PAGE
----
TAMPA – A proposed MacDill Air Force Base charter school got the axe Tuesday.
The Hillsborough County School Board voted unanimously to stick with Schools Superintendent MaryEllen Elia’s recommendation to turn down the application because of questions about who would be in charge. Additionally, district officials said the 475-page application did not cite specific examples for how the school would address the needs of military children.
MacDill Charter Academy would have served nearly 900 students in kindergarten through eighth grade. The Florida Charter Educational Foundation, a nonprofit corporation, applied for the charter. Day-to-day operations would have been run by Charter Schools USA.
The foundation would have been the oversight authority, with a MacDill council advising.
While she voted to deny the charter school’s application, school board member Doretha Edgecomb said the issue of whether military families are getting enough support from the district needs to be resolved.
“We might be at odds about the clarity of the governance, but we are not at odds about doing what we can for students and their families,” she said. “We are willing to work through the issues so we can come to a resolution.”
Elia said a task force will be formed to look at how the district can best meet the educational needs of military families.
“The long-standing working relationship we’ve had with MacDill is an extremely important thing to develop and work on,” Elia said.
Board member Stacy White expressed disappointment that a recommendation did not come to the board until Monday night.
He asked whether there was a chance the application could be amended.
Charter schools director Jenna Hodgens said district and charter school officials met Monday because it was the only day that everyone could be there. Hodgens explained that a decision must be made Tuesday.
“I am going to apprehensively support the superintendent’s recommendation because of the clear deficiencies we have with the application itself as it is presented to the board today,” White said.
In a statement written to the board, proponents said a charter school on base would have best addressed the needs of students in military families.
“Military students don’t need a different curriculum, they need a different culture,” Florida Charter Educational Foundation Chairman Ken Haiko said in the statement. “Having a charter school on site, primarily serving military families, will create a far better culture than having these students scattered all over the district.”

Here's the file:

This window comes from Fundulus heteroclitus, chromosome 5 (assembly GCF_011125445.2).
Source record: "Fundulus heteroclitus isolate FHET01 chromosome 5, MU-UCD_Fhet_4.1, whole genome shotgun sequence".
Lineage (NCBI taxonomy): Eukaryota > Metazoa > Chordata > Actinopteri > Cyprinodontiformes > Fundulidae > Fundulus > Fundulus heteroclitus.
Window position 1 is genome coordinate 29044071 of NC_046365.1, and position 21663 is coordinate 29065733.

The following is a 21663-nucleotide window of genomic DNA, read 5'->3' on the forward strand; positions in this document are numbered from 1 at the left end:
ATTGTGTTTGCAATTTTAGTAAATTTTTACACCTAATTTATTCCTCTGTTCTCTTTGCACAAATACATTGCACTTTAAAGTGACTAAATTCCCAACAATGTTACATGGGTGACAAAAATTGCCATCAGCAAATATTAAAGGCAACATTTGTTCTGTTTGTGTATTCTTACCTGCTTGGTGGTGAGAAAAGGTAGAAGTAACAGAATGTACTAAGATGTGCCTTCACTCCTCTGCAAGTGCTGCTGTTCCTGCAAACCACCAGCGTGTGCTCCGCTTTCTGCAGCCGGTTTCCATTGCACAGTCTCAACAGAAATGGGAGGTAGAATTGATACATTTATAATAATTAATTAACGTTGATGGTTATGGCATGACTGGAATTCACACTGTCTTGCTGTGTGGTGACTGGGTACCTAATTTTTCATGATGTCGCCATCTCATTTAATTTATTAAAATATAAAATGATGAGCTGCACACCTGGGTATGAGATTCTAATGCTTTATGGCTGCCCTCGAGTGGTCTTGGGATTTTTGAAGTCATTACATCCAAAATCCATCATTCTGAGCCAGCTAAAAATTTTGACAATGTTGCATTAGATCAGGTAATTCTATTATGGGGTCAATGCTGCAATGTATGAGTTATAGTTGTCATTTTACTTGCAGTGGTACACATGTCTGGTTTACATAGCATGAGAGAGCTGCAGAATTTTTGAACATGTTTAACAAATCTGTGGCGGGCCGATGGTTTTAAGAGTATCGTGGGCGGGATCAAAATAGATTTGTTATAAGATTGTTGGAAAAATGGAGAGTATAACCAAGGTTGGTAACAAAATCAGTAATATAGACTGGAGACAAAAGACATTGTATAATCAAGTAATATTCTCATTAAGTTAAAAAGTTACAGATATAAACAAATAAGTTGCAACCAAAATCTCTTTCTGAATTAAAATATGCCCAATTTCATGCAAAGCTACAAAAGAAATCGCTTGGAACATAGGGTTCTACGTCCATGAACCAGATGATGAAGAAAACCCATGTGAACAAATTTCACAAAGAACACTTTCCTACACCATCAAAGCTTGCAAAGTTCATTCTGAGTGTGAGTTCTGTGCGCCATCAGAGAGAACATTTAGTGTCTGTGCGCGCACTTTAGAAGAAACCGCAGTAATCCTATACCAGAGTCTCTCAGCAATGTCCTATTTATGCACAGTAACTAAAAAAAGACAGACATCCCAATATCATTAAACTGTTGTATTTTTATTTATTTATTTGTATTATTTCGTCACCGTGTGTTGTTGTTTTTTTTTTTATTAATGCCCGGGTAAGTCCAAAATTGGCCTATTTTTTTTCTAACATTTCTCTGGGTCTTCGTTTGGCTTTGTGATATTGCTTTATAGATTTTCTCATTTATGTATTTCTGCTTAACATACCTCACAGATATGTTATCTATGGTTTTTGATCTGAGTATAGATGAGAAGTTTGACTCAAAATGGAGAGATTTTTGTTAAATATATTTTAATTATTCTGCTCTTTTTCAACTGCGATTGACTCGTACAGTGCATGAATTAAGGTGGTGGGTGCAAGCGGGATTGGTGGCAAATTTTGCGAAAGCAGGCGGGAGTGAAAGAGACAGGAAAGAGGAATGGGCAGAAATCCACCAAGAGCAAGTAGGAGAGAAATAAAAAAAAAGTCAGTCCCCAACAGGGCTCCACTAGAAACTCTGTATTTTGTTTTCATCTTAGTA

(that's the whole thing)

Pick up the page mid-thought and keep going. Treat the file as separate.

In the public forum during the meeting, Haiko added: “Our goal is to provide educational opportunities to students who may not have other options. It allows us the opportunity to serve military families, who sacrifice in so many ways to serve us all.” In addition to the MacDill proposal, the school district had 13 other charter school applications to consider. Seven withdrew and the board approved six. They could open as early as fall 2014.
The new schools are:
Early Career Academy, which will serve juniors and seniors in high school who want to go straight into a career upon graduation. Graduates will earn a high school diploma and an associate’s degree in partnership with ITT Technical Institute.
Bridgepoint Academy “North,” a K-8 school with an extended school day that would put students on a dual-language track.
Florida High School for Accelerated Learning, a high school for students ages 16 to 21 who are low-performing or have dropped out.
Lutz Preparatory Middle School, which will serve as the next step for students attending the already operating Lutz Preparatory School, an elementary school.
Florida Virtual Academy, an online charter school.
Village of Excellence Academy Middle School, which would serve as an extension for the already existing elementary school.
Board members April Griffin and Candy Olson were absent.